This peat-filled wetland covers more than 400,000 acres along the border between the U.S. states of Florida and Georgia. The name Okefenokee comes from an American Indian word oka fenoke, meaning “water-shaking.” Although alligators inhabit the swampland, the shaking is due to bubbles created by decomposing plants and other organic matter from the bottom of the swamp. There are small islands floating on the Okefenokee that has formed out of the decaying vegetation bubbles and plants that have grown in the swamp. The swamp area is a partial tributary to the St. Mary's River and the Suwanee River. The two rivers ultimately drain into the Atlantic Ocean and the Gulf of Mexico, respectively.
The Okefenokee area was a relic estuary formed eons in the past, and started as part of the Atlantic Ocean. Then, about 6,500 years ago, it started accumulating peat that sank to its bottom, turning the swamp into a peat bog. There are people who live in the swamp area that outside people call, “swampers.” These “swampers” have their own peculiar way of speaking English. Isolation has kept the residents in a time-warp, retaining the Elizabethan English dialects of the original settlers who were part of the early immigrants into the New World. Today, the 438,000-acre Okefenokee Blackwater Swamp is inside the Okefenokee Wilderness and the Okefenokee National Wildlife Refuge.
Tourism has been a way of life for the Swampers since the area was turned into a national wildlife refuge. The annual number of visitors has reached 400,000 in recent years. Tourists come from China, Mexico, Japan, the United Kingdom, France, and Germany. The area provides outdoor recreation and tours by kayak, canoe, and motorboat. Some old South traditions are still celebrated like children beauty contests and family reunions. A small number of the local people make their living by fishing in the outlying areas of the swamp while some harvest pines. Many small communities live in the surrounding area of the Okefenokee.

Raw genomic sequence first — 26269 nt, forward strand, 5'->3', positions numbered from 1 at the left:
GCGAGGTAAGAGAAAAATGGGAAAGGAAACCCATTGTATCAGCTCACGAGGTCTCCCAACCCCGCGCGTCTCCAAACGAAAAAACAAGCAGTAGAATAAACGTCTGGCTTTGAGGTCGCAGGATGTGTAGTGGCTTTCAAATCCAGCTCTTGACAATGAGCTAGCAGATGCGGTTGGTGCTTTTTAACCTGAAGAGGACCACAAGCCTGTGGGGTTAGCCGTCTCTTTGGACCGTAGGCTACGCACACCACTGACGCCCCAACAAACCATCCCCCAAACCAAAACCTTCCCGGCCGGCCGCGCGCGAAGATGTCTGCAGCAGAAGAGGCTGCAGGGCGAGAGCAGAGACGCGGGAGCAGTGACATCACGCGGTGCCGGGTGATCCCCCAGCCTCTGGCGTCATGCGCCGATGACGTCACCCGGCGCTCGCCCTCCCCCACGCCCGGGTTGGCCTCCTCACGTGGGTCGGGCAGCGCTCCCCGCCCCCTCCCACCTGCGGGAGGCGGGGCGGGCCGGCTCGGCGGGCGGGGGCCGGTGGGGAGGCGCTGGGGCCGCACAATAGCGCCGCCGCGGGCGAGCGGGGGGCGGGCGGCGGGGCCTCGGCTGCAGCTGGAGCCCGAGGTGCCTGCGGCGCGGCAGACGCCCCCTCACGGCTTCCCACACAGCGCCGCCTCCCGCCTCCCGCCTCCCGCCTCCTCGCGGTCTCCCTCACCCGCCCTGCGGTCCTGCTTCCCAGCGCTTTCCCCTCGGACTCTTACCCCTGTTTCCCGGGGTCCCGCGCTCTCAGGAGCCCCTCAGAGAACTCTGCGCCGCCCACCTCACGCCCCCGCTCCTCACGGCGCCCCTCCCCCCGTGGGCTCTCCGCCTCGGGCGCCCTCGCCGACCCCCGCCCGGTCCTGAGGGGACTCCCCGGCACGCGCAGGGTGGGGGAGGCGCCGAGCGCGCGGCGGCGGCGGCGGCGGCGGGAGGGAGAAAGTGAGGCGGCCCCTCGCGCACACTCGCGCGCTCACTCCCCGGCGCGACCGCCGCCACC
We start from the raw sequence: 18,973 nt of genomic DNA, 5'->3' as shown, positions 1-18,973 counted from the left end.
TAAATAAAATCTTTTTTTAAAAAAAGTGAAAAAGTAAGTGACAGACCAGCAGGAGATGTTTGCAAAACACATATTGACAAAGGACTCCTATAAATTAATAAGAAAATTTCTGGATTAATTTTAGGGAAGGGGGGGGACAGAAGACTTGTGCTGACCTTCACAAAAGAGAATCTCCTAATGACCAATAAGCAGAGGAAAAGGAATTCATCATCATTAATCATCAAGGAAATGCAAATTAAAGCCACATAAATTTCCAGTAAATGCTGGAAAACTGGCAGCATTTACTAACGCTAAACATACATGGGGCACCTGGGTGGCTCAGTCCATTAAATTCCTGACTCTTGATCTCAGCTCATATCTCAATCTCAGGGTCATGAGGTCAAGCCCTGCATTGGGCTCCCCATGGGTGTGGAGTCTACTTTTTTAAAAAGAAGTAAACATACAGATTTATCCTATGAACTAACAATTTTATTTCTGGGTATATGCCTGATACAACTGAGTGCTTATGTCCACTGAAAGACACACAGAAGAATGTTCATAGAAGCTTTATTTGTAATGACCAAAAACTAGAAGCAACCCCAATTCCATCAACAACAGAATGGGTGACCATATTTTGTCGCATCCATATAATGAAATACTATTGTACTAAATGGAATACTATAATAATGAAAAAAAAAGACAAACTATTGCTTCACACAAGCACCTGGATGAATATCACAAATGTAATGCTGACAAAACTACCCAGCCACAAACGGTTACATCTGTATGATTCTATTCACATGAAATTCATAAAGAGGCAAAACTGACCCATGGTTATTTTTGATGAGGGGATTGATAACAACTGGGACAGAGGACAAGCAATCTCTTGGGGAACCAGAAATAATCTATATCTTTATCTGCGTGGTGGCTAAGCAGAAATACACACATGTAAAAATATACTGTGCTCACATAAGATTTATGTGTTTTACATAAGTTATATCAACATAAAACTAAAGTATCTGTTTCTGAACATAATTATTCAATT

Habitat and Biodiversity
The Southeastern coniferous forest ecological region dominates the Okefenokee swamp lands, which also has upland forests and dry woodlands. Its forests have bald cypress, swamp tupelo, evergreen oaks, and long leaf pine. Carnivorous plants also thrive in the swampy areas, such as Sarracenia minor var. Okefenokeensis, Sarracenia psittacina, and the Utricularia. Numerous songbirds and several species of woodpeckers also live in the swamp trees. It also has wading birds like bitterns, egrets, ibises, cranes, and herons. The Florida black bear also roam its many habitats. Reptiles can also be seen such as alligators, snakes, frigs, turtles, and toads. Unfortunately, a string of recent wildfires have devastated large areas of the dry woodlands, totaling 600,000 acres lost when including the swamp areas.
Environmental Threats and Territorial Disputes
The Du Pont Company owned 16,000 acres of land in the Okefenokee and had plans to mine titanium in 1997 but, due to government and locals' opposition, abandoned the project. As a result, Du Pont donated the land it owned to The Conservation Fund in 2003. The Okefenokee is considered today as one of America's most valuable wildlife refuges, home to around 440 types of mammals, fish, amphibians, and birds. The Okefenokee has about 700 square miles of wilderness situated in southeastern Georgia. It has about 120 miles of water trails as well, with these being utilized by tourists who come to visit and enjoy the scenery and nature isolation.
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